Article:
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I'm trying to add a Foreign Key to a table, but database, Sql Server 2005, does not like it.

It says that columns do not match an existing primary key or unique constraint.

How can I find the columns in question so I can delete/change them and add the foreign key?

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up vote 5 down vote accepted

Do a left join to the parent table on the key in question, then examine the values in the child table where the value in the left-joined parent table are null.

For example, if this was your schema...

table1:
    myKey int primary key,
    ...other columns...

table2:
    otherKey int primary key,
    myKeyFromTable1 int
    ...other columns...

You'd do this:

select distinct
    t2.myKeyFromTable1

from table2 t2

left join table1 t1 on t1.myKey = t2.myKeyFromTable1

where t1.myKey is null

That would give you the distinct values in table2 that wouldn't have a corresponding parent in table1.

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SELECT 
   ForeignKey 
FROM 
   FK_TABLE f 
LEFT JOIN 
   PK_TABLE p ON f.ForeignKey = p.PrimaryKey 
WHERE 
   p.PrimaryKey = NULL

That should do it.

ForeignKey = the column you want to make into a foreign key
PK_TABLE = the table you want the foreign key to reference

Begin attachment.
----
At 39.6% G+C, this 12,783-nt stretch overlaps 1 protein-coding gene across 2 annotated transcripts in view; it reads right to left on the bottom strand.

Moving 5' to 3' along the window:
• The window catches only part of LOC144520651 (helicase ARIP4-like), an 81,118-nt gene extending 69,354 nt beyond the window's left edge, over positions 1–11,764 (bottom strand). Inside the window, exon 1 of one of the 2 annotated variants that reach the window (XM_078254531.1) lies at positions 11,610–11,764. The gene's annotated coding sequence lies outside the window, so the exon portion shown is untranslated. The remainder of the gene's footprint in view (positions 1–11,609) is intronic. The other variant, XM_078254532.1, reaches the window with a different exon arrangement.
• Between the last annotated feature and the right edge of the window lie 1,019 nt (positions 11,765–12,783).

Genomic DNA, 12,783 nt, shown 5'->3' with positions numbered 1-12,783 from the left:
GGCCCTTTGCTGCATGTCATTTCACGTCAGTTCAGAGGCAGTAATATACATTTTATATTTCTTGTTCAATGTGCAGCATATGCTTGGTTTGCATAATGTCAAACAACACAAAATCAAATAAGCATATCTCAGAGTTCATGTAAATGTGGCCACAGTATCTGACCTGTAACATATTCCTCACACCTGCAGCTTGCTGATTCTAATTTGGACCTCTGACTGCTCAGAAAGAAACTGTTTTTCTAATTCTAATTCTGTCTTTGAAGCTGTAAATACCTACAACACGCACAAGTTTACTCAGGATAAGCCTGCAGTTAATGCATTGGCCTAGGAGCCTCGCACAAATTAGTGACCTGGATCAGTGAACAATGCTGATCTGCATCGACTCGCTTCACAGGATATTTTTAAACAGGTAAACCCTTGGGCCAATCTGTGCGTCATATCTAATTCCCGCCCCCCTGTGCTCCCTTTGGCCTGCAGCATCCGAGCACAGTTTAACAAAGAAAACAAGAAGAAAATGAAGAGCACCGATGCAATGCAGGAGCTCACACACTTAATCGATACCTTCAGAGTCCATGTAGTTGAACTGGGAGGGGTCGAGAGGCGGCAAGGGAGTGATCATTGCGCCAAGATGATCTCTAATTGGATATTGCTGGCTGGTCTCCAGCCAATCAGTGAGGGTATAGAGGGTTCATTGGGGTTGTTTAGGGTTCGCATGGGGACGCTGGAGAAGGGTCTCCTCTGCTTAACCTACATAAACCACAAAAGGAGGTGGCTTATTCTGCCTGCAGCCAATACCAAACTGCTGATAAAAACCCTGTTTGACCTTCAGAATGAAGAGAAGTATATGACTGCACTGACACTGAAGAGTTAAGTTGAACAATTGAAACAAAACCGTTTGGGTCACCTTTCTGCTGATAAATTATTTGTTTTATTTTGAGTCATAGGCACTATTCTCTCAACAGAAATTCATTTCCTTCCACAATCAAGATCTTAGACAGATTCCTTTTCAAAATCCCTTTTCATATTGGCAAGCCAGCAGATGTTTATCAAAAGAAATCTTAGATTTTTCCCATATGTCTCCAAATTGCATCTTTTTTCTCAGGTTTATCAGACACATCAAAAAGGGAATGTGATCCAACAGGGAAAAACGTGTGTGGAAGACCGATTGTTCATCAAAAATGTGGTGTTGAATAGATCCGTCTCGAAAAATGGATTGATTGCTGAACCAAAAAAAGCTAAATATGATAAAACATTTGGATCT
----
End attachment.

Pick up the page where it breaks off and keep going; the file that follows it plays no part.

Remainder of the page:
PrimaryKey = the column ForeignKey will be a foreign key to.

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SELECT *
  FROM FK_Table
 WHERE ForeignKey NOT IN (SELECT PrimaryKey FROM PK_Table);

This works as written for single-column keys. It can also work for multi-column keys if your DBMS allows the notation:

SELECT *
  FROM FK_Table
 WHERE (FK_Col1, FK_Col2) NOT IN (SELECT PK_Col1, PK_Col2 FROM PK_Table);

Not every DBMS supports this, though. This formulation with NOT EXISTS should work most places:

SELECT *
  FROM FK_Table
 WHERE NOT EXISTS (SELECT 1
                     FROM PK_Table
                     WHERE FK_Col1 = PK_Col1 AND FK_Col2 = PK_Col2
                  );
share|improve this answer

So you have TableA with a column X, and TableB with column Y. And you want to make Y a foreign key, such that all values of TableB.Y are values in TableA.X, correct?

To do so, TableA.X needs to have either a primary key or a unique constraint on it. It sounds like that is not the case. Make TableA.X unique first, then define your FK from TableB.Y referencing TableA.X

share|improve this answer
    
I think that the statement creating the FK is passing the 'is there a PK or unique constraint on the PK table' test. The problem is that part way through verifying that every row in the FK table matches some value in the PK table is finding that there are values in the FK columns that do not match any row in the PK table - so the key cannot be created. – Jonathan Leffler Jul 25 '09 at 0:00

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